When it came to making miniatures, Koerner Rombauer showed signs of genius. He was commissioned to make models of the Iron King Mine (showing both inner and outer workings,) as well as the Ajo Open-Pit Mine that was featured at the Yavapai County Fair.
But his greatest joy was spending all his extra time making toys for the children of Prescott.
Rombauer's landlord, Lee Mobley, would often help with the manufacturing. Together they made "miniature scale models of cabin cruisers, trucks, racing cars, Stanley Steamers, locomotives, steam engines, houses and animals." What made Rombauer's toys extra special was that the "motorboats really run; steam engines really steam; and whistle and conveyor belts really turn."*
"If I can see it, I can usually make it," Rombauer once said. It takes a great deal of imagination to utilize small, mundane items to create miniature reproductions. Here are some examples that Rombauer utilized:
THIS: BECAME THIS:
Toothpicks Venetian Blinds
Brass Buttons Port Holes
Flashlight Batteries Outboard Motors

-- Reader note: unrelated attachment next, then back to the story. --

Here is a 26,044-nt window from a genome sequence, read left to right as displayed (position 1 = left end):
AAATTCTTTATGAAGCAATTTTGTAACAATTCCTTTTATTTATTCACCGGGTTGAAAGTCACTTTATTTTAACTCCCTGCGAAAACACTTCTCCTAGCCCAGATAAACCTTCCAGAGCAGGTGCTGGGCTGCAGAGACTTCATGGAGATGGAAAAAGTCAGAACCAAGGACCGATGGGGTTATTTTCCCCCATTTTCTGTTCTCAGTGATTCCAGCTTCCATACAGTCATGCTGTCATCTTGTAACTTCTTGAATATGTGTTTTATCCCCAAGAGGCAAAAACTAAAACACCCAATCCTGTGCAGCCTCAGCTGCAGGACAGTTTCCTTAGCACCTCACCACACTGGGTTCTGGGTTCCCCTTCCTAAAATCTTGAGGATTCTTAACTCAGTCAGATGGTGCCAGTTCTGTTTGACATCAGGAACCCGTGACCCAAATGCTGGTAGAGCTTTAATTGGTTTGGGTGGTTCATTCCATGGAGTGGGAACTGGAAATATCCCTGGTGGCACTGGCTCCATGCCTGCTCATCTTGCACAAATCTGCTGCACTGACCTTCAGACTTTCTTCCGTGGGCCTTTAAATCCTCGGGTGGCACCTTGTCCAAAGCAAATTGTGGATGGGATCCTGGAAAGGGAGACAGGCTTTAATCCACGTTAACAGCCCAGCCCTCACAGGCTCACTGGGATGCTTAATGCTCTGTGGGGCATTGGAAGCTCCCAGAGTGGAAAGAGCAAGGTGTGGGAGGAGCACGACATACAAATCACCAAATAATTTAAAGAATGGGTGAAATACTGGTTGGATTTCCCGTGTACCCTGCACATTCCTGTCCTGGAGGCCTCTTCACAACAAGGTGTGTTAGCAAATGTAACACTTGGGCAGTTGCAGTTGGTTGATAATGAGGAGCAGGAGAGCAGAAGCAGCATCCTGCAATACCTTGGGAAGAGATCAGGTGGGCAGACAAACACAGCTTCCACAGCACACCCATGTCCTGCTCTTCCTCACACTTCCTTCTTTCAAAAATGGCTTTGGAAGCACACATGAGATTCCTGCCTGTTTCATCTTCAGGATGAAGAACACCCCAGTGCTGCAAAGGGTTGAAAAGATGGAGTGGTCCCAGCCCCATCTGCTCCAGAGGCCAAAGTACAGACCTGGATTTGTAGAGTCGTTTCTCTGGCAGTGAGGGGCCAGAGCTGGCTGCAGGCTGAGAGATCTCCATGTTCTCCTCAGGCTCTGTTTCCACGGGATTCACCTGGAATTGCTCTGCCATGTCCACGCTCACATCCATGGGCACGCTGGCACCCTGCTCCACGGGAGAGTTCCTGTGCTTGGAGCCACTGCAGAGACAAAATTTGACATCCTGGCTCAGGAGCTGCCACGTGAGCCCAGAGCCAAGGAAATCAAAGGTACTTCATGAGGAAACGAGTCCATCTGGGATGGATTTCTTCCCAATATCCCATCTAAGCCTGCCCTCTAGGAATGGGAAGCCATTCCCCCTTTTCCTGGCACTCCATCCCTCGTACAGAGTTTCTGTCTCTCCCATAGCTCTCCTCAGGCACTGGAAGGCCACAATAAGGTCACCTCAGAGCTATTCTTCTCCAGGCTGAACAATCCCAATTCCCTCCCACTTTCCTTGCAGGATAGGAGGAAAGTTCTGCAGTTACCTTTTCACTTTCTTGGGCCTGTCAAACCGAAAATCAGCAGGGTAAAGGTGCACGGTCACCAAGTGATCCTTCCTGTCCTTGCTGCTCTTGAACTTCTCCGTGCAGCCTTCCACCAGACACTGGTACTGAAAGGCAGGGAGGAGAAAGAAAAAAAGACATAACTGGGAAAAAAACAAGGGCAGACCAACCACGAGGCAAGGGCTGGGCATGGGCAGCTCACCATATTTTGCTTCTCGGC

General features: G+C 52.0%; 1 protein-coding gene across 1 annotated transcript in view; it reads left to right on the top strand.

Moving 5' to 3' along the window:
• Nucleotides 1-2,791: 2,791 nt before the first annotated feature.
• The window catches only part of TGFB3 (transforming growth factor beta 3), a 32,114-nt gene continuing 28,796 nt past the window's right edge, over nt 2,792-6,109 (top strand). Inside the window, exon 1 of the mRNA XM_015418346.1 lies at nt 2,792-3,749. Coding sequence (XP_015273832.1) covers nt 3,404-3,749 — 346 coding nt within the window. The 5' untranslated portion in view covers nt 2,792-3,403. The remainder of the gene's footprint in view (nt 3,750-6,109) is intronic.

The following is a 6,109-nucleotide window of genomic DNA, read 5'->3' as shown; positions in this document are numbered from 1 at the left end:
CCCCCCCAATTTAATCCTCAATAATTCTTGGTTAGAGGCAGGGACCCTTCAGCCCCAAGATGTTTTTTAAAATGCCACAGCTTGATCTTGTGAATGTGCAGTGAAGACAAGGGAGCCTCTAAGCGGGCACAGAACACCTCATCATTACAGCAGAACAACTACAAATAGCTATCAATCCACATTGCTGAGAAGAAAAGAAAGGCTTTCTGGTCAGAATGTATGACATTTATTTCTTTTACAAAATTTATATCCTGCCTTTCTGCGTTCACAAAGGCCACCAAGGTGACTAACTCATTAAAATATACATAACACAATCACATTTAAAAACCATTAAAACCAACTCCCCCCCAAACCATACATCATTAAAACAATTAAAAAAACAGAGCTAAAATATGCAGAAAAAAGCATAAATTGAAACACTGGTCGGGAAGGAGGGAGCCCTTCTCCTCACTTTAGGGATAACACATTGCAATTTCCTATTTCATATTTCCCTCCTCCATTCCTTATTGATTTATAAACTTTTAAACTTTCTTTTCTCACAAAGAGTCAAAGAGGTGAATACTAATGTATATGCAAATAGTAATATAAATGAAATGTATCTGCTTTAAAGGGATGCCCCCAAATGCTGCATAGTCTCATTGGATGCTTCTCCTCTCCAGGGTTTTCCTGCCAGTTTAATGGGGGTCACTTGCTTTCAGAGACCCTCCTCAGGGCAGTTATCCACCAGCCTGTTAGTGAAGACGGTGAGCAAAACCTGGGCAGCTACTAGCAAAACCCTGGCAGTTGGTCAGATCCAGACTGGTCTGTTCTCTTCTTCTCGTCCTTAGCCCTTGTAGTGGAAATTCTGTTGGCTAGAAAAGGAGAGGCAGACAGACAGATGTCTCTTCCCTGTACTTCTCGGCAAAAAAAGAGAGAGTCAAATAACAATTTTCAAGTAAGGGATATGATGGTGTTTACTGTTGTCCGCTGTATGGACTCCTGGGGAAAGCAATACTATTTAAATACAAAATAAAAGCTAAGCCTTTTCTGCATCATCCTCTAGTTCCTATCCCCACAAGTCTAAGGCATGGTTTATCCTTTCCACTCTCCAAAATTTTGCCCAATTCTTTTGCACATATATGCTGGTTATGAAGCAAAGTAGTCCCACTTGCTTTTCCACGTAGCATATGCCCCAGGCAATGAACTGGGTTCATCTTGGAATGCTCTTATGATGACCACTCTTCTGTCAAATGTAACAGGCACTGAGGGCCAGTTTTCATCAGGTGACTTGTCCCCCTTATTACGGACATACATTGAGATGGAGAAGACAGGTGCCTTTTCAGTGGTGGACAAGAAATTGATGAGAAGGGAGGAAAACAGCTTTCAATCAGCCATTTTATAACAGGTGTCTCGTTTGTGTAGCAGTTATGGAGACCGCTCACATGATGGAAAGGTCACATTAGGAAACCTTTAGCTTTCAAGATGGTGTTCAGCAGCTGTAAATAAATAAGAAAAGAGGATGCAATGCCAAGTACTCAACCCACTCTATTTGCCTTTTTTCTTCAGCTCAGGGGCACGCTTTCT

Mustard Plaster Cans Smoke Stacks
Fire Extinguisher Tubes Steam Boilers
Corrugated Cardboard Tin Roofing
Some creative and helpful thoughts came from Rombauer's wife. "When 1500 straight pins needed to be cut in half, (she suggested) that the job be done with tin shears while the pins were still in the papers."
The story of how a man from Phoenix helped Prescott develop her current identity.
Rombauer was a Prescott High graduate who moved to Los Angeles in 1918. Seven years later, he began his amateur career when he produced "15 sets of manger scenes for Christmas." While in California, he made his largest miniature: a model of the Mt. Palomar Observatory for a parade float. In 1944, he moved back to Prescott.*
Later in his career, Rombauer once "tried to give one of his projects to a local resident." In giving thanks, the "recipient sent Rombauer a dollar for his services." Astounded by this, Rombauer framed the bill and hung it in his home.
It would be interesting, if any of these creations still existed, how much would they command on a collector's market? With interest high in both toys and folk-art, surely it would be far more than a dollar!
The love and joy that Rombauer and Mobley unselfishly gave to Prescott children is an example for us today.
It truly is better to give than to receive.
Do you like antiques and collectibles?
CLICK HERE for a listing of Prescott's many Antique Shops
*Prescott Evening Courier; April 10, 1950, page 2 col. 2 (top)
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